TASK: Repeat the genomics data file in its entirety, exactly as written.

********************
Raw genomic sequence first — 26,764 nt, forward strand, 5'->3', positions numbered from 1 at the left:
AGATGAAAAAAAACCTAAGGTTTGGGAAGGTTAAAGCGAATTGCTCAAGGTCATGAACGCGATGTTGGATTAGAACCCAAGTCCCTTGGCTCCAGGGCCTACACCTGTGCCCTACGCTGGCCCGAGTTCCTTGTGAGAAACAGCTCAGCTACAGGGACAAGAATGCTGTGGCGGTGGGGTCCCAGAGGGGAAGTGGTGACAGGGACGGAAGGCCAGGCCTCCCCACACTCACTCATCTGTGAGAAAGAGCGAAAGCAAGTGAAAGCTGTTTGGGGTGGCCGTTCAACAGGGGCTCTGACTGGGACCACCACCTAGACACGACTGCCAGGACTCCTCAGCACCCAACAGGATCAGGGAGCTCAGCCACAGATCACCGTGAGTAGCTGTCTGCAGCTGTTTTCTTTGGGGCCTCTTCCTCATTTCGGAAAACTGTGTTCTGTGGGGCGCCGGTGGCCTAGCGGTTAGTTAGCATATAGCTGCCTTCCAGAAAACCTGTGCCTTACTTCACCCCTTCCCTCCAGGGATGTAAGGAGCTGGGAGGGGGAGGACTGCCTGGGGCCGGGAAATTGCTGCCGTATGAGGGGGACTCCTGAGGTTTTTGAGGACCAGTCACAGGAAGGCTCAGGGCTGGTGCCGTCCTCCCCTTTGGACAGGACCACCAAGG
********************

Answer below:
Raw genomic sequence first — 26,764 nt, forward strand, 5'->3', positions numbered from 1 at the left:
AGATGAAAAAAAACCTAAGGTTTGGGAAGGTTAAAGCGAATTGCTCAAGGTCATGAACGCGATGTTGGATTAGAACCCAAGTCCCTTGGCTCCAGGGCCTACACCTGTGCCCTACGCTGGCCCGAGTTCCTTGTGAGAAACAGCTCAGCTACAGGGACAAGAATGCTGTGGCGGTGGGGTCCCAGAGGGGAAGTGGTGACAGGGACGGAAGGCCAGGCCTCCCCACACTCACTCATCTGTGAGAAAGAGCGAAAGCAAGTGAAAGCTGTTTGGGGTGGCCGTTCAACAGGGGCTCTGACTGGGACCACCACCTAGACACGACTGCCAGGACTCCTCAGCACCCAACAGGATCAGGGAGCTCAGCCACAGATCACCGTGAGTAGCTGTCTGCAGCTGTTTTCTTTGGGGCCTCTTCCTCATTTCGGAAAACTGTGTTCTGTGGGGCGCCGGTGGCCTAGCGGTTAGTTAGCATATAGCTGCCTTCCAGAAAACCTGTGCCTTACTTCACCCCTTCCCTCCAGGGATGTAAGGAGCTGGGAGGGGGAGGACTGCCTGGGGCCGGGAAATTGCTGCCGTATGAGGGGGACTCCTGAGGTTTTTGAGGACCAGTCACAGGAAGGCTCAGGGCTGGTGCCGTCCTCCCCTTTGGACAGGACCACCAAGG